The modified Rankin Scale is a well-validated functional scale for assessing outcome after stroke. Analysis on a dichotomisation in favourable versus unfavourable outcome delivers easily comprehensible results. However, cut-off is arbitrarily and solely based on improvement beyond this one cut-off point. A secondary analysis including 55 datasets of stroke trials showed that statistical analysis based on the ordered nature of functional outcome data versus dichotomisation was more efficient and more likely to deliver reliable results . Although there were some annotations regarding this publication, more and more studies are using ordinal regression analysis [8–10].
In the design of PASS, both dichotomisation and ordinal regression analysis were described as analysis of the primary outcome . We based our initial sample size calculation on the dichotomised outcome (favourable versus unfavourable outcome). Dichotomisation was chosen as primary analysis of efficacy because of the widespread use in stroke trials [5, 11]. However, trial completion will take an unrealistically long time with excessive costs with the current inclusion rate of 15 patients per week. Therefore, we now propose a switch in primary analysis of the primary outcome using an ordinal outcome analysis. The primary outcome will remain to be assessed on the mRS. The primary outcome with dichotomisation will be presented as secondary analysis of primary outcome. Using ordinal regression analysis for PASS enables us to preserve the assumptions of the strength of the treatment effect with a lower total sample size.
We based our initial sample size calculation on the dichotomised outcome (favourable versus unfavourable outcome). With the assumption of reduction of unfavourable outcome of 5%, with a power of 80% and P-value of 0.05, we aimed to include 3,200 patients.
We now propose a new sample size of 2,550 patients, which is based on the ordinal regression analysis of the primary outcome. For this analysis we will use the ‘proportional odds model’, also known as the ‘cumulative logit model’ . The assumption for the distribution on mRS in the control-arm is based on the control-arm in the Paracetamol (Acetaminophen) In Stroke (PAIS) trial, which had almost similar inclusion criteria as PASS . We assumed a proportional odds ratio of 0.818 between all pairs of category groups, similar to the assumption in the original sample size calculation (odds ratio of 0.818 for mRS 0 to 2 versus mRS 3 to 6). Figure 1 shows the expected distribution of the two treatment arms. Using the method of Whitehead, with alpha 0.05 and power 80%, the desired sample size in the proportional odds model is estimated at a total of 2,410 patients . Given an expected rate of patients lost to follow-up and/or patients with incomplete data of 5%, a conservative estimate for the new sample size with the primary end point analysed on all categories of the mRS is 2,531 patients. We will therefore adapt the sample size to 2,550 patients; a reduction of 650 patients compared to the original sample size estimate based on a dichotomous outcome on the mRS. This decision has been made by the researchers without any knowledge of outcome data per treatment group.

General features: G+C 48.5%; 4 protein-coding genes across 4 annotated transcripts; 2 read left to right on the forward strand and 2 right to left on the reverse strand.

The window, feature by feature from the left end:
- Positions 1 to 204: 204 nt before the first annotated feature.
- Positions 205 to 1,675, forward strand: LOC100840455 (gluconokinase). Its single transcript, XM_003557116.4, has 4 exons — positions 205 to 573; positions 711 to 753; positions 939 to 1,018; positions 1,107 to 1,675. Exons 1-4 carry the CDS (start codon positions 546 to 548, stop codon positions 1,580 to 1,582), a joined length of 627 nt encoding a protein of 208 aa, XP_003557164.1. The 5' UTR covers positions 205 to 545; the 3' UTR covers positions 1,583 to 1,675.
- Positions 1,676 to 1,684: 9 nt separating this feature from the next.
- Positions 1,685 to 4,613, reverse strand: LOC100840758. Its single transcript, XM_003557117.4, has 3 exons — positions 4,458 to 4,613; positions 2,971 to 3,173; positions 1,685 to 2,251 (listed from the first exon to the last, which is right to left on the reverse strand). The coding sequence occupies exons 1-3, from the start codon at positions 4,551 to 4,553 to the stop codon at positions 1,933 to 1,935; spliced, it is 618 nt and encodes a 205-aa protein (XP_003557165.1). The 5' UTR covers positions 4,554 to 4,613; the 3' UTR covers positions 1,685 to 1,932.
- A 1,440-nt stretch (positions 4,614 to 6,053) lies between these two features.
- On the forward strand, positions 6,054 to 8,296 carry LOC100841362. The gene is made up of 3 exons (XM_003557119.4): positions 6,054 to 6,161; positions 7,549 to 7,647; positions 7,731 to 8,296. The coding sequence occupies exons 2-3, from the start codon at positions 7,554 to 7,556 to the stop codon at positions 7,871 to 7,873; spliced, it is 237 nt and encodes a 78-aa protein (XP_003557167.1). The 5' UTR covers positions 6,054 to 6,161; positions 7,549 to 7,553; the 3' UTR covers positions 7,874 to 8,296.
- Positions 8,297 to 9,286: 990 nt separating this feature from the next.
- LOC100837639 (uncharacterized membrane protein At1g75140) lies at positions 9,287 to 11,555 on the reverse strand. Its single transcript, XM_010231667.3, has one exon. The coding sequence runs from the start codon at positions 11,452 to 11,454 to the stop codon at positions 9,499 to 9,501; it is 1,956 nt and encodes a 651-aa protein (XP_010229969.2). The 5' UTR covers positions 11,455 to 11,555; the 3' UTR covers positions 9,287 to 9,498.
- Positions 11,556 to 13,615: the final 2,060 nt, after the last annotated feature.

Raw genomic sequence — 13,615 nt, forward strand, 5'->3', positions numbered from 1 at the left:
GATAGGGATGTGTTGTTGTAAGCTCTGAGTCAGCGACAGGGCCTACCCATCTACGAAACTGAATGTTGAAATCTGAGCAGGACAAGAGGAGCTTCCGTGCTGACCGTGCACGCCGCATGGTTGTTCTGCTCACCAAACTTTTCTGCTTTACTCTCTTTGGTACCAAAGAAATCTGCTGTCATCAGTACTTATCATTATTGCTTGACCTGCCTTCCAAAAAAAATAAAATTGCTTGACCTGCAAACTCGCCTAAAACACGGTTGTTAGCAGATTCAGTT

By 12 February 2014, 2,470 patients were included in the PASS. Up-to-date statistics can be found at http://www.passamc.nl. With a stable weekly inclusion rate of 15 patients, follow-up of the last included patient is expected in June 2014.
Definitions of infection
Infection rate during hospital admission will be assessed in two ways. First, clinical diagnosis according to the treating physician will be recorded. Second, diagnosis of infection will be judged by two experienced infectious diseases specialists, blinded for treatment allocation, using the modified criteria of the United States Centres for Disease Control and Prevention . This will be done in all patients who developed fever or a new onset delirium during admission, in patients in whom there was suspicion of infection but no diagnostics were performed, and in patients in a palliative care setting. One important issue that needs to be addressed is the risk of performance and detection bias. Since the treating physician is aware of the treatment allocation, this could influence decisions on non-scheduled treatment. For the PASS, the most important issue to address is the detection and treatment of infection. A physician could be more or less likely to order investigations or start treatment for a possible infection depending on the treatment allocation. By giving recommendations for diagnostic procedures in the previously mentioned subgroups of patients, and by collecting results of these procedures in standardized case record forms, we try to limit this form of bias.
Monitoring of antibiotic resistance
One of the most important mechanisms of resistance against third generation cephalosporins is forming of extended-spectrum-β-lactamase (ESBL), an enzyme that renders antibiotics ineffective, in Enterobacteriaceae. In our study we monitor the prevalence of ESBL-producing bacteria in both treatment arms. We therefore collect stool specimens at admission and discharge in a subgroup of patients. To date, samples have been obtained in 300 patients.
Development of the statistical analysis plan